July 27 — 11:49 am, 2013

Philly lags other cities in school funding

 

We’ve done our part. And then some. Now it’s somebody else’s turn.

That seems to be the prevailing view of Philadelphia’s City Council members on the school funding crisis.

Two years ago, City Council swallowed hard and raised property taxes for the schools. A year later, Council did it again, while also increasing the use and occupancy tax. And this spring, Council enacted a city cigarette tax to provide additional funding for the schools (though Harrisburg failed to approve enabling legislation).

All these actions were taken as federal cash evaporated with the end of the stimulus and state funding for the state-run School District of Philadelphia plummeted.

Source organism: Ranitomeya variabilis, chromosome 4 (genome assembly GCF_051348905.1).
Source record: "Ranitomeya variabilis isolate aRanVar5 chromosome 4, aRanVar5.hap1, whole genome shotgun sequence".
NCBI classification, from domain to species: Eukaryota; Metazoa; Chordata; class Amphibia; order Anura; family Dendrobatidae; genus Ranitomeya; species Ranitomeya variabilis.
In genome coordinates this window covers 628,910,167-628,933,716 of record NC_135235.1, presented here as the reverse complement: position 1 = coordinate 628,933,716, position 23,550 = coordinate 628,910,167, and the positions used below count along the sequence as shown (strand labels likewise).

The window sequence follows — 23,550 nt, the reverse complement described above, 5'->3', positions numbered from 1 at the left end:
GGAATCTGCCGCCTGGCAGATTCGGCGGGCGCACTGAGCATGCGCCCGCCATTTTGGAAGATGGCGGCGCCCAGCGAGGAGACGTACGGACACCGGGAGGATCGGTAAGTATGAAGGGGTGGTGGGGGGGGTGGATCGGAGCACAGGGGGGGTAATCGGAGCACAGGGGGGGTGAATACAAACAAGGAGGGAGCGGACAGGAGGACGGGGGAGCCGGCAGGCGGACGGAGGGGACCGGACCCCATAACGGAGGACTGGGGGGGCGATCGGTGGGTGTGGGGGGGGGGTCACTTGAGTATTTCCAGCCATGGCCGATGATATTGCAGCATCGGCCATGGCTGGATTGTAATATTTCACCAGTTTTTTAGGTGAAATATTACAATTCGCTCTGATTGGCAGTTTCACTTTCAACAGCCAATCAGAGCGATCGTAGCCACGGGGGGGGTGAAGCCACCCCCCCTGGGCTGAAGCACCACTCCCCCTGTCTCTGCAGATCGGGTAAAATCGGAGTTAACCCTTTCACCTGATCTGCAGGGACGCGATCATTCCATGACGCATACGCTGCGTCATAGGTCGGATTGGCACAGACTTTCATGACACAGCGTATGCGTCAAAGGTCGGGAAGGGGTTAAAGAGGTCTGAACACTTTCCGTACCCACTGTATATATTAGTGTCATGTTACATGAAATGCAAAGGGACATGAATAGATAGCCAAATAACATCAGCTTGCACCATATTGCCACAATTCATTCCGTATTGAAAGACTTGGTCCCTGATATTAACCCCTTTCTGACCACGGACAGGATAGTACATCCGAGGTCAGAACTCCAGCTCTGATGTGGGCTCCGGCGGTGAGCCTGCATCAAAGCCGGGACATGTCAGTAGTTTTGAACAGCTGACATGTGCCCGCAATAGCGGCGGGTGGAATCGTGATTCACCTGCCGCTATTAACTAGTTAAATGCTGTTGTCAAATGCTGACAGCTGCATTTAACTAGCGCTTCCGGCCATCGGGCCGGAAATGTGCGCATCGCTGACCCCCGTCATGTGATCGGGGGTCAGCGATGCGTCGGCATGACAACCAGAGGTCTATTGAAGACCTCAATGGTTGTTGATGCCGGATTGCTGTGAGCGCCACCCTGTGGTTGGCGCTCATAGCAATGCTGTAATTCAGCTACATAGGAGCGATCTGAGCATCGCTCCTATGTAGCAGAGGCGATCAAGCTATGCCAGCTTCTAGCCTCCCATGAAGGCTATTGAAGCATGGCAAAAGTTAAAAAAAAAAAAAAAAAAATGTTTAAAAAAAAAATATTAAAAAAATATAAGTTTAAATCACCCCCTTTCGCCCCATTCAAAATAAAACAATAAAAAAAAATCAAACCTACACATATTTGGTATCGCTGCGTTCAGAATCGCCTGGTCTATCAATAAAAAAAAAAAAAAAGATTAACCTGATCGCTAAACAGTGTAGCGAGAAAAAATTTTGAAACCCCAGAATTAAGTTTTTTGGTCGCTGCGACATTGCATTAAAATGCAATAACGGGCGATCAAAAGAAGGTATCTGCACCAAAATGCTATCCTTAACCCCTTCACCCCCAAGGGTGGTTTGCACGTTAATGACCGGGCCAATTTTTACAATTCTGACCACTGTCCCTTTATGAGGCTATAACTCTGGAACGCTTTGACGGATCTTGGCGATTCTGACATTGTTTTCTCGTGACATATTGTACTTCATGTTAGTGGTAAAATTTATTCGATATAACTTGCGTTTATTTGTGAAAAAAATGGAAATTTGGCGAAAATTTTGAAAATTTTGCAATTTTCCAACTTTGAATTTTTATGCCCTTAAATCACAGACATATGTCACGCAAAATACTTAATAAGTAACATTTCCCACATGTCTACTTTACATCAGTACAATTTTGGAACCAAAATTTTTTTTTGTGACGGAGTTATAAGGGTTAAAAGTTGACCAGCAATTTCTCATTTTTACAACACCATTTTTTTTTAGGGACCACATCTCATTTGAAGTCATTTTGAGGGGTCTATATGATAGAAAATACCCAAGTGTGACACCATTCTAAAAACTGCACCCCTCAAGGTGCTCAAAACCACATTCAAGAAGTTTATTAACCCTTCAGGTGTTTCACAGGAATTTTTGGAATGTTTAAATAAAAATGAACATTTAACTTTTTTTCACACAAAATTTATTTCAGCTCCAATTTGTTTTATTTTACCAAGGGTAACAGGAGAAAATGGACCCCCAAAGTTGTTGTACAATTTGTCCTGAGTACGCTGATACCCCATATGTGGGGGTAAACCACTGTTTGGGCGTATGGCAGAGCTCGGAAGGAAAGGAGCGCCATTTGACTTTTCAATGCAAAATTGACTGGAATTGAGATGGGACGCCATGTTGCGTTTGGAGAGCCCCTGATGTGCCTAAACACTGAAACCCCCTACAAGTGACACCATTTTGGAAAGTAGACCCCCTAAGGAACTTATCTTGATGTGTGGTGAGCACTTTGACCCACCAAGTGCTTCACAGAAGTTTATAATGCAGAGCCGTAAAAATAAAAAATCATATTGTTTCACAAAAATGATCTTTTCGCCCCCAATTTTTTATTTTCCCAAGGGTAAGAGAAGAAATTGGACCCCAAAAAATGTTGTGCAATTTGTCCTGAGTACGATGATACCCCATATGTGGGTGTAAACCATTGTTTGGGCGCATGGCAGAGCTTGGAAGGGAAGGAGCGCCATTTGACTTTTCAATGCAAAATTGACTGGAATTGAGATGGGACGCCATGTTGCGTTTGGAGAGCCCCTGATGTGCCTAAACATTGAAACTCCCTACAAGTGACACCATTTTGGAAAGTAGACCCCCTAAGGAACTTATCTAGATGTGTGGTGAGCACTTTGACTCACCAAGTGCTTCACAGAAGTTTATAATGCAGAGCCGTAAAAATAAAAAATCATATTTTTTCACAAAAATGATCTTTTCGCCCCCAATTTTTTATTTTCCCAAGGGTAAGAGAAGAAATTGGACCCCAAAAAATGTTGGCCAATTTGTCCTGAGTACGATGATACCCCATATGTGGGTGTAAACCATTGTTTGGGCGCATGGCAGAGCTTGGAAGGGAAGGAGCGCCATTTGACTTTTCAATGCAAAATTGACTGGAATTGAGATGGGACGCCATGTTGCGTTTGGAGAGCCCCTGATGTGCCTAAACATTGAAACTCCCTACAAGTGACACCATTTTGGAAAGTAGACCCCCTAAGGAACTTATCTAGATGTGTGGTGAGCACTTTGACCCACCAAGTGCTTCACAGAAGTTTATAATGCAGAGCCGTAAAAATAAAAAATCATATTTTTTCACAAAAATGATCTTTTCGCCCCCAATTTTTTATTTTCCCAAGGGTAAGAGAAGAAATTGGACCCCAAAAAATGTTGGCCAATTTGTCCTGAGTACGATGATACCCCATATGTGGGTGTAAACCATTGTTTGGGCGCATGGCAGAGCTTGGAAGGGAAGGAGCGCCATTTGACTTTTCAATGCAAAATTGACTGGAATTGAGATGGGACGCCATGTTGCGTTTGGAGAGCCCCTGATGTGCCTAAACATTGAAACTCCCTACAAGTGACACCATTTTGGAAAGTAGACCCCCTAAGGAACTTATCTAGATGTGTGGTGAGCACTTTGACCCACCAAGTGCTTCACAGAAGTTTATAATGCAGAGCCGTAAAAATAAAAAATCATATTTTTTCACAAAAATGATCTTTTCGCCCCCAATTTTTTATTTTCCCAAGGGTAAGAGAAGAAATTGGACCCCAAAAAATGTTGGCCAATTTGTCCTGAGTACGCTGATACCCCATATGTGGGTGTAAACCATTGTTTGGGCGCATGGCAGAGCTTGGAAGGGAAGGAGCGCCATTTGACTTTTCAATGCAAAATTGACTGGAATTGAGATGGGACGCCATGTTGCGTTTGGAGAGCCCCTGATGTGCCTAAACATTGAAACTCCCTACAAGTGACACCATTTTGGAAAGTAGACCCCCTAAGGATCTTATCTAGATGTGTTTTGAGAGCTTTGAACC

“The state really has the responsibility for the schools. There is almost no other way to put that. They are responsible. They have been responsible, and they have been derelict in their responsibility,” said Councilwoman Cindy Bass.

That opinion is widely held by City Council members.

And yet, local support for school funding in Philadelphia trails that of most large cities, national data shows.

Most cities contribute more

In the 100 biggest districts in the nation, local funding — mostly taxes, but some other sources as well — accounted for an average of 46 percent of school funding in 2010, the latest year available, according to a Notebook analysis of data from the National Center for Education Statistics (NCES).

But in Philadelphia, local funding contributed just over 30 percent of the District’s budget that year, the 79th lowest total in the group of 100 districts.